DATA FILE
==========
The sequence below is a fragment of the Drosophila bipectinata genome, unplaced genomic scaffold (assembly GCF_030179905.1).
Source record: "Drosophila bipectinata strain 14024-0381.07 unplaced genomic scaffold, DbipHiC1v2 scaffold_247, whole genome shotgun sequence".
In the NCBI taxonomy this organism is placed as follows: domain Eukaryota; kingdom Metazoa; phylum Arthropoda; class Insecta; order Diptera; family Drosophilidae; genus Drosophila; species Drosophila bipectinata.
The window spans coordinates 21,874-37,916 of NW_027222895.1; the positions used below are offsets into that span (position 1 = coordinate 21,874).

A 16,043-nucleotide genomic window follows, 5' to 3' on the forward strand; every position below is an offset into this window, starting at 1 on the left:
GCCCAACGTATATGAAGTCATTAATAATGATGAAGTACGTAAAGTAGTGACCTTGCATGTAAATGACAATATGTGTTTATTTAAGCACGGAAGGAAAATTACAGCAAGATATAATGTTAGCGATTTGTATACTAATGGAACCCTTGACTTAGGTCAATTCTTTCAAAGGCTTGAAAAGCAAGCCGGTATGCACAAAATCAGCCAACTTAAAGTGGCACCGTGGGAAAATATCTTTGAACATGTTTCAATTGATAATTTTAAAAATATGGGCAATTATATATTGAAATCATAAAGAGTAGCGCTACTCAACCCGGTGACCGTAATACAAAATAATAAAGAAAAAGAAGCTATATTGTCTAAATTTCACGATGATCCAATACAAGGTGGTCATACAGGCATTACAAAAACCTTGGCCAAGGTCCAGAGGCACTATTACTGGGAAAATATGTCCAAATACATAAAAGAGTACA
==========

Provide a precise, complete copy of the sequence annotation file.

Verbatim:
The sequence below is a fragment of the Drosophila bipectinata genome, unplaced genomic scaffold (assembly GCF_030179905.1).
Source record: "Drosophila bipectinata strain 14024-0381.07 unplaced genomic scaffold, DbipHiC1v2 scaffold_247, whole genome shotgun sequence".
In the NCBI taxonomy this organism is placed as follows: domain Eukaryota; kingdom Metazoa; phylum Arthropoda; class Insecta; order Diptera; family Drosophilidae; genus Drosophila; species Drosophila bipectinata.
The window spans coordinates 21,874-37,916 of NW_027222895.1; the positions used below are offsets into that span (position 1 = coordinate 21,874).

A 16,043-nucleotide genomic window follows, 5' to 3' on the forward strand; every position below is an offset into this window, starting at 1 on the left:
GCCCAACGTATATGAAGTCATTAATAATGATGAAGTACGTAAAGTAGTGACCTTGCATGTAAATGACAATATGTGTTTATTTAAGCACGGAAGGAAAATTACAGCAAGATATAATGTTAGCGATTTGTATACTAATGGAACCCTTGACTTAGGTCAATTCTTTCAAAGGCTTGAAAAGCAAGCCGGTATGCACAAAATCAGCCAACTTAAAGTGGCACCGTGGGAAAATATCTTTGAACATGTTTCAATTGATAATTTTAAAAATATGGGCAATTATATATTGAAATCATAAAGAGTAGCGCTACTCAACCCGGTGACCGTAATACAAAATAATAAAGAAAAAGAAGCTATATTGTCTAAATTTCACGATGATCCAATACAAGGTGGTCATACAGGCATTACAAAAACCTTGGCCAAGGTCCAGAGGCACTATTACTGGGAAAATATGTCCAAATACATAAAAGAGTACA